Age of Solitaire (PC)

Much like I’ve admitted to my weakness for hidden object games, there’s just something I really enjoy about structured solitaire. On its own, solitaire is an enjoyable time-waster, but mixing in goals to achieve, different arrangements for receiving cards, and some extra tools makes it even easier to get lost in this style of relatively simple card game.


Age of Solitaire is one such game of structured solitaire, this game choosing to attach its card game to a medieval fantasy story. Part of The Far Kingdom series of games that happily hops between casual game genres, this title tells the tale of Arianna, a princess who must flee her kingdom when a dark wizard demolishes it with one mighty spell. Needing to rebuild in a new land, Arianna will rely on the magic in her cards to build up structures, collect relics, and fight back the evil forces who seek to destroy her burgeoning kingdom. As part of this medieval fantasy theming, the backgrounds featured while you play cards are detailed environments meant to represent areas like castle interiors or magical forests and they manage to be quite vibrant and detailed. The game is even so proud of them it has a feature to view them cleanly and use them as desktop wallpapers, and this confidence isn’t misplaced. The cards stand out well against the backgrounds too, but there are still card options if you want the symbols and numbers to be more visible or if you’d rather have the objects on the card be the main focus.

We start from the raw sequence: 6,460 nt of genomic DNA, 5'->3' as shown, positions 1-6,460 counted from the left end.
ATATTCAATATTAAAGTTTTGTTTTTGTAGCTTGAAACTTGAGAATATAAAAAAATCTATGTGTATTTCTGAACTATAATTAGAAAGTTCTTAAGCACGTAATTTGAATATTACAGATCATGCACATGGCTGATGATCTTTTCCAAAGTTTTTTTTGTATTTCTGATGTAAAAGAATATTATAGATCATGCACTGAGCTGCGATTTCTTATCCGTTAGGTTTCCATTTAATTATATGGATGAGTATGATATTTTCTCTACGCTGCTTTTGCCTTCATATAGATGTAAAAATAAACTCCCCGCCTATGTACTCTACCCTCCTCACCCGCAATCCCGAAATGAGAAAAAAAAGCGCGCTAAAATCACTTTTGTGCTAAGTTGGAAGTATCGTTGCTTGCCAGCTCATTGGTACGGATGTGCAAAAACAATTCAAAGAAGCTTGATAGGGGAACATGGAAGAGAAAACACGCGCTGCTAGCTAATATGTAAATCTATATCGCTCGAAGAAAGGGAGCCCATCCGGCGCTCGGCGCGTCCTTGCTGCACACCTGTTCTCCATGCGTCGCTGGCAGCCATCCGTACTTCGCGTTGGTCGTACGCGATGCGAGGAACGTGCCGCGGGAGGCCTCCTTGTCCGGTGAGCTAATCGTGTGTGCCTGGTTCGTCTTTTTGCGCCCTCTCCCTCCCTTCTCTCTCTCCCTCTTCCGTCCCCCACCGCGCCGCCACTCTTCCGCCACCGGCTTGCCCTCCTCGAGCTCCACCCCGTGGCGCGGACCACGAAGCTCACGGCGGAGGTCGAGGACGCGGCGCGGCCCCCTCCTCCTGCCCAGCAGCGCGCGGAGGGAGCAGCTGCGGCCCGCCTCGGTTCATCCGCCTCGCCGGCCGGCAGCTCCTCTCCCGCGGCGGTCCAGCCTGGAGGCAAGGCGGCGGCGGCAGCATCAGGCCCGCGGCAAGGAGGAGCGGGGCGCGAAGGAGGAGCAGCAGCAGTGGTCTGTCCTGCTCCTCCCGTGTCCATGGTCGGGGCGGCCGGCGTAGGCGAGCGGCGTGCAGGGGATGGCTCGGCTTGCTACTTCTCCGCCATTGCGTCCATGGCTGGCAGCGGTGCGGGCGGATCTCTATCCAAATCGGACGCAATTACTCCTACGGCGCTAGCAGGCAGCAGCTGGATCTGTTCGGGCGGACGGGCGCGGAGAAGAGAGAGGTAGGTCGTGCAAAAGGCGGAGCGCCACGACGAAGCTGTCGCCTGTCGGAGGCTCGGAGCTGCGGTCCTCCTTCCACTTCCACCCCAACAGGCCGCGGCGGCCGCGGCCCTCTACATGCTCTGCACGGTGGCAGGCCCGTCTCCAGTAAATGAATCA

For people familiar with structured solitaire, they’ll find exactly what they’re used to here. A round of play involves the player receiving a deck of cards they flip through one at a time, the player using the most recent flipped over card as their way to clear away the cards laid out above. So long as the card is one higher or one lower than the player’s current card, they can click it to remove it from the field, using that new card as the base for potentially getting a sequence of clears going. Cards on the field are arranged in all kinds of shapes, the player needing to remove face-up cards to reveal the face-down ones that they’re positioned on top of. Some rounds will feature a play field with many face up cards to work with to make it easy to combo, but others will be hard to work on as there may be large piles that must be cleared one by one and rarely in a sequence. When the player’s personal deck has run out, the round of play ends, but if the player can clear every card from the field first, they will win that round instead. However, there doesn’t really seem to be a way to lose in Age of Solitaire. If you finish a round with cards on the field, it will inform you that you didn’t clear them, but there’s not really any need to repeat a level or a major punishment for not getting them all.